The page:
Infrastructure-Level Protection to Ensure Critical Communications


Supported by NSF 0649950, $198K, Project Period, 09/2006 to 08/2008. photo:  Monticello Hydroelectric Powerplant


The availability of critical services and systems such as water and power control systems becomes an extraordinary urgent and important issue, as we see more and sophisticated cyber attacks aiming at disrupting these critical services and systems. In this project, we will address this fundamental issue and investigate strong protection schemes for critical communications on the nation’s information infrastructure. We will examine the limitations of the current mechanisms and the main challenges in addressing these problems. As the first step to address these issues, we focus on bandwidth flood attacks and propose a bandwidth reservation framework at the infrastructure level to assure the service quality of critical communications under flood attacks.


The current Internet does not provide hard guarantees for mission critical communications. Although quality-of-service (QoS) has been extensively examined in the past decade and many QoS schemes have been proposed, we have not seen a practical QoS solution broadly deployed on the Internet, especially across different administrative domains.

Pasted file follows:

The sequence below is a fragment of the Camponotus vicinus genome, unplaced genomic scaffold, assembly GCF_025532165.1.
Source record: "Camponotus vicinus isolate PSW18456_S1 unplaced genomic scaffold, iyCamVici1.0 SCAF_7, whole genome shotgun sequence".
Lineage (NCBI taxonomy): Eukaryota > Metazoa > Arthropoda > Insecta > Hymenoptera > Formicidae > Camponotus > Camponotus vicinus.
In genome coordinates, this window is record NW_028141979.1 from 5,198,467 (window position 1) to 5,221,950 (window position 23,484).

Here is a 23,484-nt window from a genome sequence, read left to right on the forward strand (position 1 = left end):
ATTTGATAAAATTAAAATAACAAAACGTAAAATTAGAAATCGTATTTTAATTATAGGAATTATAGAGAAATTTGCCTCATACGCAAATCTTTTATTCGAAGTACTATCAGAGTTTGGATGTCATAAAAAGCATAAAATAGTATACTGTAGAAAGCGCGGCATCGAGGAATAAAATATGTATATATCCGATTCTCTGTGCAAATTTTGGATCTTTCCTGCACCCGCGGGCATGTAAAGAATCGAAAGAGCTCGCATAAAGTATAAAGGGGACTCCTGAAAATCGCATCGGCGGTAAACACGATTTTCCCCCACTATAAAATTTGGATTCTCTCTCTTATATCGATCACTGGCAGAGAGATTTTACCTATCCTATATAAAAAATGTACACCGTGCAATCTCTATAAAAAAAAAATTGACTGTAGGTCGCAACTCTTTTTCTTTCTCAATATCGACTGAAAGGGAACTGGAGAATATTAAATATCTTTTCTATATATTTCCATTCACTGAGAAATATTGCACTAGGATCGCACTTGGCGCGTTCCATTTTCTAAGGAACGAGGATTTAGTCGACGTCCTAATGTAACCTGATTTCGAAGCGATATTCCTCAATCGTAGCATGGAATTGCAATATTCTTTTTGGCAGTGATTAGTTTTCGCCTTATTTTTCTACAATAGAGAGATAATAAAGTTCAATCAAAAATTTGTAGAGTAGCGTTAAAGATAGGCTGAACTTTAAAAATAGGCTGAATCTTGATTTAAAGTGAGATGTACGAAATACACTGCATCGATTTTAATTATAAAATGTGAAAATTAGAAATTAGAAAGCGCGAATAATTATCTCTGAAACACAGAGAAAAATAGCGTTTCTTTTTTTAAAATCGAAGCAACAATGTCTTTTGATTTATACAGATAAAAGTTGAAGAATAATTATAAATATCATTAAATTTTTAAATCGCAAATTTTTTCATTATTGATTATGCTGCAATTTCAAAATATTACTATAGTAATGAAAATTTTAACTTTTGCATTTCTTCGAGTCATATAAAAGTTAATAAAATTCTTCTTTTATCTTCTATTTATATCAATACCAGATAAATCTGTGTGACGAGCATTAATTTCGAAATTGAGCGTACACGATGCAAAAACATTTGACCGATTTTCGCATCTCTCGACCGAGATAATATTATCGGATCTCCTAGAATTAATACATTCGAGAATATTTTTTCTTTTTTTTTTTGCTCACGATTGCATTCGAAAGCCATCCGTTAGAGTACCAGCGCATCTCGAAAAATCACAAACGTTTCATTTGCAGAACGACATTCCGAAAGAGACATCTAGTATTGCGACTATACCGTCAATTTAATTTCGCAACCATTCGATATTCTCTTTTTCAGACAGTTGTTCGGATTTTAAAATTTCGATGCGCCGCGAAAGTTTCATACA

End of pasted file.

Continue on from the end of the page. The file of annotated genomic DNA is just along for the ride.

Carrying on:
To address this issue, we will develop a security framework that provides infrastructure-level protection for the communications of mission-critical systems by incorporating secure bandwidth reservation and management with Trusted-Computing (TC) platforms. We will emphasize the following research issues: (1) We will examine the limitations of current approaches, and present a promising practical framework to address these limitations. (2) We will investigate and design secure highly-available mechanisms and algorithms to assure the service quality for critical systems, which support provable guarantees for critical systems against denial-of-service on the Internet. (3) We will develop the prototype design of the proposed framework, evaluate its security and performance strength, and explore the tradeoffs among security, availability, and efficiency. The experiences to be gained in this project will validate the proposed framework, and guide us to develop a complete system for large-scale experiments and simulations in our next phase investigation.



Yingfei Dong

Xiaojiang Liu

Jiang Li

Qi Zhang


Selected Publication


·       Y Dong and X Liu. Novel dynamic delay allocation adjustment for improving bandwidth efficiency. Elsevier Computer Communications 33(4), pages 463-476, 2010.

·       Y Dong, D Du, and F Cao. Infrastructure-level trust-based protection for security-concerned systems and their communications. In IEEE Mission Critical Networks (MCN), 2008.

·       X Liu and Y Dong. Intelligently balancing per-hop delay allocation to improve network utilization. In IEEE ICC Communications QoS, Reliability, and Performance Modeling Symposium, 2008.



·       Qi Zhang, “Fast Response Schemes for Trusted-based Resource Management,” 2009

·       Jiang Li, "Global Multi-hop Scheduling for Improving Network Utilization and Qos," 2008.

·       Xiaojiang Liu, "Maximizing System Utilization through Dynamic Delay Allocation Adjustment," 2007.